Sanofi ($SNY) is shipping more than 200 researchers to German outsourcing firm Evotec as it finally gets out of a French R&D site whose fate led to a squabble with the local government, reaching a compromise the company believes will leave all sides appeased.
Consummating a deal announced in December, Sanofi is handing over its Toulouse research outpost to Evotec and promising to pay the company €250 million ($270 million) over 5 years to bankroll R&D at the site. The move brings to an end an acrimonious saga for Sanofi following the company's repeated attempts to shut down the operation and slash its payroll, efforts met with stiff resistance by France's socialist government under President François Hollande.
Now, Sanofi has secured the support of three major labor unions for the Evotec hand-off, "resulting from a constructive social dialog," the company said in a statement. With the site expected to transfer over by March 31, Sanofi R&D President Elias Zerhouni said Evotec presents "a major opportunity" for the operation and its employees.
Meanwhile, Sanofi has been working to reshape its global R&D footprint with an eye on efficiency, last month cutting about 100 researchers and significantly dialing back its work in oncology. At the same time, the company has entered into a few ambitious partnerships with biotech startups at work on novel technologies, teaming up with Warp Drive Bio, Voyager Therapeutics and Alnylam ($ALNY). Former Bayer healthcare chief Olivier Brandicourt is slated to take the reins as CEO next month, and he'll inherit a make-or-break pipeline light on late-stage assets but with plenty of early-stage promise.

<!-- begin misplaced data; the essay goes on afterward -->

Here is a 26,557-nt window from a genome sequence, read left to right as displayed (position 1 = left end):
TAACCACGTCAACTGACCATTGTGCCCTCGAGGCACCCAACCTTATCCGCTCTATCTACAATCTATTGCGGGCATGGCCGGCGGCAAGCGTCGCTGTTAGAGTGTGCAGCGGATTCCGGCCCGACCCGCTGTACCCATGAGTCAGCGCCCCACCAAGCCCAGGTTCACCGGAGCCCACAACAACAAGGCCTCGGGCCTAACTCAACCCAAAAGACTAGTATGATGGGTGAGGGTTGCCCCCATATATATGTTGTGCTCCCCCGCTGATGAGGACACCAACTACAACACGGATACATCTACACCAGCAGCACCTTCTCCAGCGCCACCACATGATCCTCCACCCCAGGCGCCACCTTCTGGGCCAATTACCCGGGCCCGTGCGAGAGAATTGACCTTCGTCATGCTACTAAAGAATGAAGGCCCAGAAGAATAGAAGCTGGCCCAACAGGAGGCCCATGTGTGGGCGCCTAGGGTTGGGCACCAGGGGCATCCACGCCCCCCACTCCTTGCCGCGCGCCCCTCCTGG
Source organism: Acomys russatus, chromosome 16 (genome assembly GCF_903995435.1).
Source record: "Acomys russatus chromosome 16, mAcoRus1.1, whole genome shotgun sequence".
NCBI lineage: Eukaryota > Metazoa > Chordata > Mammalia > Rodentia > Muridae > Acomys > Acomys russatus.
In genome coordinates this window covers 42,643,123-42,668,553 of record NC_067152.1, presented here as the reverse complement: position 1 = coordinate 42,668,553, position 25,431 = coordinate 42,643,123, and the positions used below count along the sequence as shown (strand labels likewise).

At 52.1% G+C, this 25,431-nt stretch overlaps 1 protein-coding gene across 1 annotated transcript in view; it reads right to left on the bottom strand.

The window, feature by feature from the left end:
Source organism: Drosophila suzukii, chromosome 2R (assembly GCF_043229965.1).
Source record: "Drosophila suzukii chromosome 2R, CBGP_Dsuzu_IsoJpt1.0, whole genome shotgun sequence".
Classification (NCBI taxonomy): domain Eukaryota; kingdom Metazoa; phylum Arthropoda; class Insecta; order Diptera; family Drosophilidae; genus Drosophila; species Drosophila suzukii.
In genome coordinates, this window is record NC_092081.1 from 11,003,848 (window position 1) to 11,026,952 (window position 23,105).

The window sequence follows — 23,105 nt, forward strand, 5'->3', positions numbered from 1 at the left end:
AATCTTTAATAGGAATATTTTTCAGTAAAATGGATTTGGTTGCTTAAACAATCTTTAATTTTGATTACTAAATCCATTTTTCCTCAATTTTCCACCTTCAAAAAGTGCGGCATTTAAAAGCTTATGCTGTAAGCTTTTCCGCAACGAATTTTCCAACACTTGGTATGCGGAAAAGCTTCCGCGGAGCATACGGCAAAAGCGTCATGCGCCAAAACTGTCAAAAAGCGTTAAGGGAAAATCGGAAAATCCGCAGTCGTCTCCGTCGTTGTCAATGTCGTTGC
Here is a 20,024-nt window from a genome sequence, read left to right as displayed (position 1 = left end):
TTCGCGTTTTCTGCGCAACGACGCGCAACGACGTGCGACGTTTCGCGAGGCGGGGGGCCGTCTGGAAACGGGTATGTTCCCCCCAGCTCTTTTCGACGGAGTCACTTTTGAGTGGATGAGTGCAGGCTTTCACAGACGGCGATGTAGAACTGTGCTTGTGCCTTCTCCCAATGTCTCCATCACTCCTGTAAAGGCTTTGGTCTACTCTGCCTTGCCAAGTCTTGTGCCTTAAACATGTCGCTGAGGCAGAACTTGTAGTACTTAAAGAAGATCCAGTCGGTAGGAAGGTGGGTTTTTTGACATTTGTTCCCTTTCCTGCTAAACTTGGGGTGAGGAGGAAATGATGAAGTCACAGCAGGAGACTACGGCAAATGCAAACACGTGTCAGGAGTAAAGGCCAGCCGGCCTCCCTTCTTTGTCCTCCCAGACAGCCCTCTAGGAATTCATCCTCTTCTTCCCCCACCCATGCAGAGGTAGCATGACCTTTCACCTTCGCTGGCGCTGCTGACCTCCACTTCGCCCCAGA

And beyond providing a landing place for the Toulouse site, the Evotec deal is designed to jump-start innovation, as well. Under the agreement, Evotec will do the early-stage heavy lifting on a slew of Sanofi's discovery-stage compounds, mostly in oncology, advancing them to preclinical development. At that point, Sanofi will have the option to take over each project or, with Evotec's help, find an outside partner to join the effort.
And Sanofi is buying big into Evotec's business model, which relies in part on screening its clients' disease targets against a sizable library of chemical compounds. As per the partnership, Sanofi is handing its own compound library en masse to Evotec, creating a combined pool of roughly 1.7 million potential drugs. The pair plan to make their library available to Evotec's clients and partners, with Sanofi getting an undisclosed cut of any hits that become treatments in an arrangement the company says is groundbreaking.
The setup follows similar moves by Biogen Idec ($BIIB) and Merck KGaA, each of which brought in Quintiles ($Q), the world's largest CRO, to take a seat at its R&D decision-making table in a capacity that far outpaces the standard sponsor-contractor relationship.
- read the statement